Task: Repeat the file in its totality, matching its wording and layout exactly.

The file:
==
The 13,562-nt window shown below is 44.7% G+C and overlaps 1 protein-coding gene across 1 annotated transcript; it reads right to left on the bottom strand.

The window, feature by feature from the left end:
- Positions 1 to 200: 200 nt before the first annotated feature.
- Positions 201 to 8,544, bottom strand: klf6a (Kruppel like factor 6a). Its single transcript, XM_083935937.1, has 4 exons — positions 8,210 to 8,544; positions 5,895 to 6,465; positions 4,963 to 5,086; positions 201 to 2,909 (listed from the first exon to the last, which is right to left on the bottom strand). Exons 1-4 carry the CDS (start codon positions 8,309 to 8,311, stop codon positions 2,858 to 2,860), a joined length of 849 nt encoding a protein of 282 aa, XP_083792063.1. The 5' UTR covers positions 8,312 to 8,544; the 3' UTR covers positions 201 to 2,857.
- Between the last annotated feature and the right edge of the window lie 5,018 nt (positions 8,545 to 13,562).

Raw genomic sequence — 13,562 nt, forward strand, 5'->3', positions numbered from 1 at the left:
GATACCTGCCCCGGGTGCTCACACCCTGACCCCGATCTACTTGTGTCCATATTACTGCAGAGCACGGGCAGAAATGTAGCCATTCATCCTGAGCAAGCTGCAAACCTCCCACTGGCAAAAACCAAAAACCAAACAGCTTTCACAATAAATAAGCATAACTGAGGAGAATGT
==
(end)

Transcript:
The 13,562-nt window shown below is 44.7% G+C and overlaps 1 protein-coding gene across 1 annotated transcript; it reads right to left on the bottom strand.

The window, feature by feature from the left end:
- Positions 1 to 200: 200 nt before the first annotated feature.
- Positions 201 to 8,544, bottom strand: klf6a (Kruppel like factor 6a). Its single transcript, XM_083935937.1, has 4 exons — positions 8,210 to 8,544; positions 5,895 to 6,465; positions 4,963 to 5,086; positions 201 to 2,909 (listed from the first exon to the last, which is right to left on the bottom strand). Exons 1-4 carry the CDS (start codon positions 8,309 to 8,311, stop codon positions 2,858 to 2,860), a joined length of 849 nt encoding a protein of 282 aa, XP_083792063.1. The 5' UTR covers positions 8,312 to 8,544; the 3' UTR covers positions 201 to 2,857.
- Between the last annotated feature and the right edge of the window lie 5,018 nt (positions 8,545 to 13,562).

Raw genomic sequence — 13,562 nt, forward strand, 5'->3', positions numbered from 1 at the left:
GATACCTGCCCCGGGTGCTCACACCCTGACCCCGATCTACTTGTGTCCATATTACTGCAGAGCACGGGCAGAAATGTAGCCATTCATCCTGAGCAAGCTGCAAACCTCCCACTGGCAAAAACCAAAAACCAAACAGCTTTCACAATAAATAAGCATAACTGAGGAGAATGT